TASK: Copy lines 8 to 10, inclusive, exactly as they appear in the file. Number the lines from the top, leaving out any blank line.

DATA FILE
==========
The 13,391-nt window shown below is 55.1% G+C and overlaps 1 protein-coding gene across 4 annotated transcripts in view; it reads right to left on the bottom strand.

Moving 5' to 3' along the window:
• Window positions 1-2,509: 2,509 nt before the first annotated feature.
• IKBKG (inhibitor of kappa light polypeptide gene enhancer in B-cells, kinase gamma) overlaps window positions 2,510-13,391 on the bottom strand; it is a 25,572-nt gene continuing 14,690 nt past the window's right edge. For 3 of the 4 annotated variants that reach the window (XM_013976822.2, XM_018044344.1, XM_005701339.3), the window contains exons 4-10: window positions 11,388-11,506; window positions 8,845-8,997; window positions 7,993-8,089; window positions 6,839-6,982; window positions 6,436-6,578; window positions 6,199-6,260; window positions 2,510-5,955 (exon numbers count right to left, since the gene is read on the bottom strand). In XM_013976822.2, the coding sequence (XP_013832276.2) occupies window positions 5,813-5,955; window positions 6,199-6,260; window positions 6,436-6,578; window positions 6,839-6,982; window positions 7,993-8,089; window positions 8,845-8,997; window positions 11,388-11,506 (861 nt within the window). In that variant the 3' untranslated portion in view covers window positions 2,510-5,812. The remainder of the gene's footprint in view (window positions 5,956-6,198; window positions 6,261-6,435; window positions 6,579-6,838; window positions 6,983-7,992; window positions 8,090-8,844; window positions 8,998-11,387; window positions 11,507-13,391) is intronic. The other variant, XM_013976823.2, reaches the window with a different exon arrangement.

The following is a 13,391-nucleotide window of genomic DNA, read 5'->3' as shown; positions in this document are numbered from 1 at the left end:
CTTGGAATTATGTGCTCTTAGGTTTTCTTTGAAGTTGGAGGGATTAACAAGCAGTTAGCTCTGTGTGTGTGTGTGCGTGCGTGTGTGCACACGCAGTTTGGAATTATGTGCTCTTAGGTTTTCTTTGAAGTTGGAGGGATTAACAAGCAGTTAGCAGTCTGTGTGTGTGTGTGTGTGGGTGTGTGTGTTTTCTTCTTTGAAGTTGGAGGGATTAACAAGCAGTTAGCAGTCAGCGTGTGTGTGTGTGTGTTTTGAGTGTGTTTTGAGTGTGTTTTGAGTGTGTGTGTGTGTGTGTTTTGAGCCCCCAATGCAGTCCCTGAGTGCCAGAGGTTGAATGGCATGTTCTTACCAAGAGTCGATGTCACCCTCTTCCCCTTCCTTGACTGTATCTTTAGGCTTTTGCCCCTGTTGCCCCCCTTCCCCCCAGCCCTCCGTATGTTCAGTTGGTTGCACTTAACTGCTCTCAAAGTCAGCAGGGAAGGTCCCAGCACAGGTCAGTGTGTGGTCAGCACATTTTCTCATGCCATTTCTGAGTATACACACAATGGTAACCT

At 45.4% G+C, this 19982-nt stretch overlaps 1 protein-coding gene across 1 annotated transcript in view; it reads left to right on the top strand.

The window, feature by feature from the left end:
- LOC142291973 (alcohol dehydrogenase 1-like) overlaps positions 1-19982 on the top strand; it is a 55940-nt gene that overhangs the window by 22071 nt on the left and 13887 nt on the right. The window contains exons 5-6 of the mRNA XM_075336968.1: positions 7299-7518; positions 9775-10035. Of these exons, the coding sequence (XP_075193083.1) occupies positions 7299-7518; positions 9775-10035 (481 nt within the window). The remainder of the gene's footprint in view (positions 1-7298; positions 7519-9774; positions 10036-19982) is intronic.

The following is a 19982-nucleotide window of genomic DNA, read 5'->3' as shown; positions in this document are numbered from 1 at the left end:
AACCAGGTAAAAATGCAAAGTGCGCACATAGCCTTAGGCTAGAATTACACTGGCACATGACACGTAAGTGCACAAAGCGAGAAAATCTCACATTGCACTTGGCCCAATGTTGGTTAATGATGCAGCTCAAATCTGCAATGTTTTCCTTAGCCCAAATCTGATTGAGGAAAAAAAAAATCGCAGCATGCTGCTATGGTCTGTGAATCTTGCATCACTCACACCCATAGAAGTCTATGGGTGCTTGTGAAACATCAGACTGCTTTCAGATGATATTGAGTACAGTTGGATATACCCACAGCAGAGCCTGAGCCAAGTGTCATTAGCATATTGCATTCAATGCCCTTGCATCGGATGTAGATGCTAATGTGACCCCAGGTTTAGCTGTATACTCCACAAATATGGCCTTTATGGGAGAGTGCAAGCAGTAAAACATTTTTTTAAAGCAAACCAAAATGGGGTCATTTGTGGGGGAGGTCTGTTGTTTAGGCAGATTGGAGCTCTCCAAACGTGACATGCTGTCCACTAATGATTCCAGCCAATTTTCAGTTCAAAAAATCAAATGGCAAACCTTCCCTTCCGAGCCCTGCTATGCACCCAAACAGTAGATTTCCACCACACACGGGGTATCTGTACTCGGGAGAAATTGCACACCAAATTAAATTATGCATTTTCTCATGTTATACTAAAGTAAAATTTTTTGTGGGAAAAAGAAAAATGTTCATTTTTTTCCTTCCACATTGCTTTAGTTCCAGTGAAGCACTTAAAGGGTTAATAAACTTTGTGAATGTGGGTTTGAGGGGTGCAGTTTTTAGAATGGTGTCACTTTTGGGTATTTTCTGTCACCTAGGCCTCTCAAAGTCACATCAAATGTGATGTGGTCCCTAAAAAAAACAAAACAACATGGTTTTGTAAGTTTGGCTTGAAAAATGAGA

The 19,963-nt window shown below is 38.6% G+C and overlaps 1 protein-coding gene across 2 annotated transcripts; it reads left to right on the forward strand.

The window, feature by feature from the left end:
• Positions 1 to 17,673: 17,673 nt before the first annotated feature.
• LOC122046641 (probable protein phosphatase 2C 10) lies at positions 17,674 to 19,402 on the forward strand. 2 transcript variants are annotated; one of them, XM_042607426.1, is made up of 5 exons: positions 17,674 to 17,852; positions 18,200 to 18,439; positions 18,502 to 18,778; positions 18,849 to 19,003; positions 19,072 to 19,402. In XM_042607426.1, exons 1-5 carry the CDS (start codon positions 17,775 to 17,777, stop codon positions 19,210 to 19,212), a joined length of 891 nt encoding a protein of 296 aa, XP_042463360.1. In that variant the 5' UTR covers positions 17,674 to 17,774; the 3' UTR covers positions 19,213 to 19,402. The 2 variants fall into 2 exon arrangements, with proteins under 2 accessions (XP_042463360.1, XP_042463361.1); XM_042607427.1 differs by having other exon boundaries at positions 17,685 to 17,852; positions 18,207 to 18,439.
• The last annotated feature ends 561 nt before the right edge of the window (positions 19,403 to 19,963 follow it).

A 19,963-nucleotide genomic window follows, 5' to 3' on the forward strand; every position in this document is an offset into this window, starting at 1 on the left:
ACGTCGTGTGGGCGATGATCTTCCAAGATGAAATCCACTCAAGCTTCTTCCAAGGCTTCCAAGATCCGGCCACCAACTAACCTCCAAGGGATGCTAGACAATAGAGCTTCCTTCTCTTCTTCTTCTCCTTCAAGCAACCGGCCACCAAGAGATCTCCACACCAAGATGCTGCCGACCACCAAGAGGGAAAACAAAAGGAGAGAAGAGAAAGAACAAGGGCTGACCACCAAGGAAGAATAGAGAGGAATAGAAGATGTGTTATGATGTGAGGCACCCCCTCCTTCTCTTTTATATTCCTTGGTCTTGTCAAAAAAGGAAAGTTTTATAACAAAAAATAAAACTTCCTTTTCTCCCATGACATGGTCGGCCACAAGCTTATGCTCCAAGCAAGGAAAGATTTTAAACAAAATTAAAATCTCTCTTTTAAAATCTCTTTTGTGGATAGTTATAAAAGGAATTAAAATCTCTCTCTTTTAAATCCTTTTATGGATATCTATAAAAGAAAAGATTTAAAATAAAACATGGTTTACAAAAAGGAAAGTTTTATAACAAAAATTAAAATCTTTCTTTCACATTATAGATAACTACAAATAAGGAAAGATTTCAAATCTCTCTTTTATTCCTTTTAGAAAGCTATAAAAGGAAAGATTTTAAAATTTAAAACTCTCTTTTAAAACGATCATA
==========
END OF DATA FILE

The window, feature by feature from the left end:
- LOC142291973 (alcohol dehydrogenase 1-like) overlaps positions 1-19982 on the top strand; it is a 55940-nt gene that overhangs the window by 22071 nt on the left and 13887 nt on the right. The window contains exons 5-6 of the mRNA XM_075336968.1: positions 7299-7518; positions 9775-10035. Of these exons, the coding sequence (XP_075193083.1) occupies positions 7299-7518; positions 9775-10035 (481 nt within the window). The remainder of the gene's footprint in view (positions 1-7298; positions 7519-9774; positions 10036-19982) is intronic.

The following is a 19982-nucleotide window of genomic DNA, read 5'->3' as shown; positions in this document are numbered from 1 at the left end: